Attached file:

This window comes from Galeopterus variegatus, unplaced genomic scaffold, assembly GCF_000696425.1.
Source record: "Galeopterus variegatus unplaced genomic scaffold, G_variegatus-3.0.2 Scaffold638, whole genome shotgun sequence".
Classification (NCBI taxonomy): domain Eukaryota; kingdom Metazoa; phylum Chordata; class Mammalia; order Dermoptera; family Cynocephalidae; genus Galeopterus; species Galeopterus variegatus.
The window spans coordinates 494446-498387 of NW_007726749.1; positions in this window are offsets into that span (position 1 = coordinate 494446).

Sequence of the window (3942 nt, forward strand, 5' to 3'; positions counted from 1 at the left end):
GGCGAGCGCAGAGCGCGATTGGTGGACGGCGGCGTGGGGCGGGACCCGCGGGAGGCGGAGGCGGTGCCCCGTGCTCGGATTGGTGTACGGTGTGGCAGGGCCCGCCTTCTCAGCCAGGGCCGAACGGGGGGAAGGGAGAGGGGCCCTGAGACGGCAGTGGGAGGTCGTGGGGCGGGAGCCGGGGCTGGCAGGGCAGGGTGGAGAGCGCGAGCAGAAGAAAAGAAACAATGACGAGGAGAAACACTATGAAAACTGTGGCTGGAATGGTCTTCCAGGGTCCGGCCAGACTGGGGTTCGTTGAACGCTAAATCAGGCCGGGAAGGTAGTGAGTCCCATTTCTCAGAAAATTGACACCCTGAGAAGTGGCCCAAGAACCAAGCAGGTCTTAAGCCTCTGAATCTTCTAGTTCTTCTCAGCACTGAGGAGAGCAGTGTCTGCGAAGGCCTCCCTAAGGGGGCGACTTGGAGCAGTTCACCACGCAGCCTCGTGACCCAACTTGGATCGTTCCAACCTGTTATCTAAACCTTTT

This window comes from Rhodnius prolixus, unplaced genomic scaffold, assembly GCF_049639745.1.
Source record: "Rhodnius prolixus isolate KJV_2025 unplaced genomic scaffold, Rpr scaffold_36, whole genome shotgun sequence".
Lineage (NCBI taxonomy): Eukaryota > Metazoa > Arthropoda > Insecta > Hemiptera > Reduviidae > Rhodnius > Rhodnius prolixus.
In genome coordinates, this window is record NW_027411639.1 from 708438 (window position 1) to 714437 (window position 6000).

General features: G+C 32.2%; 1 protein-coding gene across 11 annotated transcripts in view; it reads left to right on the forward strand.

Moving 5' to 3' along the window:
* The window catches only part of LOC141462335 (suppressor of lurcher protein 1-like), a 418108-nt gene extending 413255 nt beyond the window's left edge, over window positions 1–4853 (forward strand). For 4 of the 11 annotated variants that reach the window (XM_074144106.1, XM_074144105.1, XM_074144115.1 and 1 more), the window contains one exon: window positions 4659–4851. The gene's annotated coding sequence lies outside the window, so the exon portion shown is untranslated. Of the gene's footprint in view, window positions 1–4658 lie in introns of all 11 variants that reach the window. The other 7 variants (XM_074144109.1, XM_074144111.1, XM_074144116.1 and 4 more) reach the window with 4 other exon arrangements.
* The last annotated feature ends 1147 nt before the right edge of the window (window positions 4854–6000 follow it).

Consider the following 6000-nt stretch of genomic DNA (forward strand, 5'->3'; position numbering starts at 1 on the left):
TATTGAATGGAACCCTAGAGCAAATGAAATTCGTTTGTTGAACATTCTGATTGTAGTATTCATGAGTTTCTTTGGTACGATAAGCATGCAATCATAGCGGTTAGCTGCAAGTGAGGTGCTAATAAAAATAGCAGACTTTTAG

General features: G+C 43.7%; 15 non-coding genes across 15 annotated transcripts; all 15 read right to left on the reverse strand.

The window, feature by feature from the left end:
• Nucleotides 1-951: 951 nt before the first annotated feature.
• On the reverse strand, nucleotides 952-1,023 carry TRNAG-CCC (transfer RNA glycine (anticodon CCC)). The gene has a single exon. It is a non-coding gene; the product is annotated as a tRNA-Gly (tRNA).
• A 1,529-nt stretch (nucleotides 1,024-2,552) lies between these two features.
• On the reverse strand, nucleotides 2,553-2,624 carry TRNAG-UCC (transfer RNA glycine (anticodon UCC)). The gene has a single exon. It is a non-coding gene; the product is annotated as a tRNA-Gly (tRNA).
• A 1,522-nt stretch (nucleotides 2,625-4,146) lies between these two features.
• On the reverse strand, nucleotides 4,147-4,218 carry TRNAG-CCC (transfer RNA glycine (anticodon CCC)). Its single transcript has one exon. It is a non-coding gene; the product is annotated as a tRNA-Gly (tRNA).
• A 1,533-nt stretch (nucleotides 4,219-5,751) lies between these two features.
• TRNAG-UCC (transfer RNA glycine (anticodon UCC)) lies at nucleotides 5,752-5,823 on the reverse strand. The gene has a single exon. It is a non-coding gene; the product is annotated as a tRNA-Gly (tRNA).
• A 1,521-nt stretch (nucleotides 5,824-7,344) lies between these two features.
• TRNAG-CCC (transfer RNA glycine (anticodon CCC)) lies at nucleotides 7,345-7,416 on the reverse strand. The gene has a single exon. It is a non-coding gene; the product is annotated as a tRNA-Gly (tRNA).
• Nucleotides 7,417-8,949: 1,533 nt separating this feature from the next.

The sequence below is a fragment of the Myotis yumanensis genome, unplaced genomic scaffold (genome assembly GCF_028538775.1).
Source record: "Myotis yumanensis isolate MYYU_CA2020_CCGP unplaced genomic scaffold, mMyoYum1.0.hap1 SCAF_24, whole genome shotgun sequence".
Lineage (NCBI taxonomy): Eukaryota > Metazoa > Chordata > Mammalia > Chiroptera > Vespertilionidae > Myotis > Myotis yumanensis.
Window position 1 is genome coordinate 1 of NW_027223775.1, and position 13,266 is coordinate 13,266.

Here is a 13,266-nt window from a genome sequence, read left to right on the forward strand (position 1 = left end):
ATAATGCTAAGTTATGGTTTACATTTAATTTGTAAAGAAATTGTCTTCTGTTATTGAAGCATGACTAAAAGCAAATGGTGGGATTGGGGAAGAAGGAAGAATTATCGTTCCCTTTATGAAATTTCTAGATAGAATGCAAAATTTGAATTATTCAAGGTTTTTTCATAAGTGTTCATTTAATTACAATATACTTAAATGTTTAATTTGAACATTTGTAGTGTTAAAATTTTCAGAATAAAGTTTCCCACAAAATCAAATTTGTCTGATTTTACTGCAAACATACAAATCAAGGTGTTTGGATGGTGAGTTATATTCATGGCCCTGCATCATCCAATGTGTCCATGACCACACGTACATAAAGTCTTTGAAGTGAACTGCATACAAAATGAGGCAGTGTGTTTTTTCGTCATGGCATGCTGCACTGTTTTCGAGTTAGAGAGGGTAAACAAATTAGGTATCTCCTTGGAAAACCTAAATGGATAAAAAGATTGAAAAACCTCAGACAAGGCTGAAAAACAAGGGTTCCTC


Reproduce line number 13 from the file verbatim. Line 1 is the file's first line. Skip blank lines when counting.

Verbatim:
* The window catches only part of LOC141462335 (suppressor of lurcher protein 1-like), a 418108-nt gene extending 413255 nt beyond the window's left edge, over window positions 1–4853 (forward strand). For 4 of the 11 annotated variants that reach the window (XM_074144106.1, XM_074144105.1, XM_074144115.1 and 1 more), the window contains one exon: window positions 4659–4851. The gene's annotated coding sequence lies outside the window, so the exon portion shown is untranslated. Of the gene's footprint in view, window positions 1–4658 lie in introns of all 11 variants that reach the window. The other 7 variants (XM_074144109.1, XM_074144111.1, XM_074144116.1 and 4 more) reach the window with 4 other exon arrangements.